John McCain Would Have Considered Using HGH in High School if it Had Been Offered

October 17, 2011 – 10:00 am by Eric Schmoldt

John McCain has long been an advocate for the testing of human growth hormone in sports and a big reason why is because he knows what kind of long-term effects it can have and what could happen if young athletes start using it in high school. McCain now admits part of his concern comes in the fact that if someone would have given him HGH in high school and told him he could be a starting linebacker at Navy, he can’t tell you whether he would have taken it or not.

McCain is now championing for testing to begin in the NFL because experts around the world have signed off that the testing is accurate and reliable. He feels they no longer have any arguments as to why testing shouldn’t be implemented.

John McCain joined KTAR in Phoenix with Doug and Wolf to discuss his disappointment in the NFL to delay implementing HGH testing, the concerns that the players have put forth, the players’ concerns about how the testing will work, his worry that HGH falls into the hands of young athletes and sports bringing their problems to Congress.

On his concerns about HGH testing:

“I’ve been involved with this issue for a long, long time and I’m very disappointed in the NFL union and what they’re doing here. … I’m sure you saw the AP story that two dozen scientists and lab directors around the world signed a letter sent to the NFL and players association stating that current tests for Human Growth Hormone is safe, scientifically reliable and appropriate for use in professional sports leagues. Look, these athletes, these NFL players, owe it to the fans to implement these tests right away.”

Do you understand the concerns of the players who worry that the tests won’t be reliable and that their careers will be affected?:

“I would totally agree if it were not for the fact that dozens of scientists from all over the world have testified and put their reputations on the line. … The letter was signed by 23 scientists and lab directors saying, ‘Any suggestion in the press that its accuracy is a matter of debate is incorrect.’”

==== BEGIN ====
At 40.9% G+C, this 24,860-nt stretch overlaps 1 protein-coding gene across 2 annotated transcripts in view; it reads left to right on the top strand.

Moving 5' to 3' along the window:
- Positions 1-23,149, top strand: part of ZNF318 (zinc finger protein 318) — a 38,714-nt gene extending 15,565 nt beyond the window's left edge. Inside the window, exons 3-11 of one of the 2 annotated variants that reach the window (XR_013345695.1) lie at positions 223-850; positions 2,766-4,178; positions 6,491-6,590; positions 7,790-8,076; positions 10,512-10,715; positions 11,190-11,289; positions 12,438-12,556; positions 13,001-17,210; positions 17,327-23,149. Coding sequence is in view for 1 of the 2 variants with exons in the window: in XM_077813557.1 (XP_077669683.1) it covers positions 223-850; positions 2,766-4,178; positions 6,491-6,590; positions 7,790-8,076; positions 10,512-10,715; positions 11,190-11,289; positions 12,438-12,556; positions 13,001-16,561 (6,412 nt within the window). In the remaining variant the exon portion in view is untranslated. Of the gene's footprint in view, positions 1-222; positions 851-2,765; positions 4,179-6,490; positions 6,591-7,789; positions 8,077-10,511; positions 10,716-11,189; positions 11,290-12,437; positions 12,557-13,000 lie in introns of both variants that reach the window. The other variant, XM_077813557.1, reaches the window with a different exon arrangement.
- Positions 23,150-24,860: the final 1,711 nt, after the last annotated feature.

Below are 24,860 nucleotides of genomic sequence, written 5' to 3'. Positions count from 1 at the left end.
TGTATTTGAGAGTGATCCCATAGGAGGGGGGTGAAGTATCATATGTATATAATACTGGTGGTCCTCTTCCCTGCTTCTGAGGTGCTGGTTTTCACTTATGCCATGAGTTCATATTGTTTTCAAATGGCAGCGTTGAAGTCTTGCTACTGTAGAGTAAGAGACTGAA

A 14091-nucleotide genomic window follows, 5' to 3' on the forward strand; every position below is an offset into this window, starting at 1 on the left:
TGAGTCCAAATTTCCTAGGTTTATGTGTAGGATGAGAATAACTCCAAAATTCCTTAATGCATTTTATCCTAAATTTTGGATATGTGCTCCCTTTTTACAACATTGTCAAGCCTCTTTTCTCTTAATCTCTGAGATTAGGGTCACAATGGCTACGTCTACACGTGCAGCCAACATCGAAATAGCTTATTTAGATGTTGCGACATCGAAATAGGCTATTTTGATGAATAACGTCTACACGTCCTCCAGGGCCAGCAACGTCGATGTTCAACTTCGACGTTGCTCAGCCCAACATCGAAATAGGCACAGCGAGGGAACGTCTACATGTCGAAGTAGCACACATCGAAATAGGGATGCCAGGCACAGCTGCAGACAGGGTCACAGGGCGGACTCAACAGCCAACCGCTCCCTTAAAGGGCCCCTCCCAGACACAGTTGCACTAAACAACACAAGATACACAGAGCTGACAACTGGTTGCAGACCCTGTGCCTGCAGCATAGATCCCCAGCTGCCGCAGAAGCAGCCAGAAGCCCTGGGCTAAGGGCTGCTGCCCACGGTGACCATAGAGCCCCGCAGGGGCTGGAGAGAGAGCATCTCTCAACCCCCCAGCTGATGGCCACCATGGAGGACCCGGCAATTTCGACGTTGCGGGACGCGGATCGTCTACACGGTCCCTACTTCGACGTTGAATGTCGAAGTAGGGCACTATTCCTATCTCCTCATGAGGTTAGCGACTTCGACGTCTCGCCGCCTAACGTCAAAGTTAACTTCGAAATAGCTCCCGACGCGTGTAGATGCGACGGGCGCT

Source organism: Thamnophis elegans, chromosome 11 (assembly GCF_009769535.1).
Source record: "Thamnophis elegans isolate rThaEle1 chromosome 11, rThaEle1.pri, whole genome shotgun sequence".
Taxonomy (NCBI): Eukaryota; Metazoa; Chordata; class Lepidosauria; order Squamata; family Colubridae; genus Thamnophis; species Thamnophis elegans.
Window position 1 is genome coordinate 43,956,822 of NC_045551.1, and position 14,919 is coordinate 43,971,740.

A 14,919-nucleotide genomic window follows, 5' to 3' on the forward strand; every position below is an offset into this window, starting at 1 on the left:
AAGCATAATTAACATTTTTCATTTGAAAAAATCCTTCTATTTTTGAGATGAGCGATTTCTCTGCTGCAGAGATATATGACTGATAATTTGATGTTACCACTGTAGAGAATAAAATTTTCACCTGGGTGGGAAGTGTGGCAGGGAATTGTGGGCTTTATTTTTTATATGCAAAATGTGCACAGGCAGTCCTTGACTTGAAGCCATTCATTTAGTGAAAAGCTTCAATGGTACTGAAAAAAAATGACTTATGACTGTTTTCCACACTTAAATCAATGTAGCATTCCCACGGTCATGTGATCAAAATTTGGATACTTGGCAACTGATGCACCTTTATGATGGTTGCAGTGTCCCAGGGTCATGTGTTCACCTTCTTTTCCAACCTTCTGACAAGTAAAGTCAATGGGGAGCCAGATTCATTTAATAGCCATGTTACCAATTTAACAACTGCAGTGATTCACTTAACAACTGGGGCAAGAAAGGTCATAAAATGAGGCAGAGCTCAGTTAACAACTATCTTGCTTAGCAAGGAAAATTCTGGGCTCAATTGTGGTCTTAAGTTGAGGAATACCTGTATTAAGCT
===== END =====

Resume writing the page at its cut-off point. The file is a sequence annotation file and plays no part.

It seems as though players are also concerned about how the test will be administered and its guidelines:

“Should that take six months to be worked out? I know that science is very slow. After all, it’s not the Congress. They do something. … I understand their concern, but if you’ve got every top scientist and every top lab expert that it’s safe, reliable, accurate, etc., it shouldn’t be too hard to arrange a schedule of these tests that would meet the players’ schedules and not inconvenience people.”

On his concerns over young athletes using HGH:

“If somebody had come to me when I was playing football in high school and said, ‘If you take this, you can be a starting linebacker at the Naval Academy.’ … I can’t tell you how I would have decided. When you’re 17, you know you’re going to live forever, no matter what. My concern is that they get this done … so that college and high school football players will know they’re going to get caught.”

How do you feel about problems in sports, like the BCS, get brought to Congress to discuss being fixed?:

“First of all, I’m embarrassed that Congress would have to get involved in something like this. There’s neither the talent nor the expertise residing in Congress. Second of all, I’m disgusted with these institutions that call themselves higher learning and education because it’s all about money. … It’s all about money and your own television network and your own players and then they expect these players to adhere to a very high code of conduct. And I do, too, but come on. This is destroying, really, any semblance of the word amateur in college sports.”

More thoughts on college football and realignment:

“I still think a playoff system is probably the best, but that doesn’t address this huge consolidation. They’re basically forming up major leagues, right?”

Listen to John McCain on KTAF in Phoenix here

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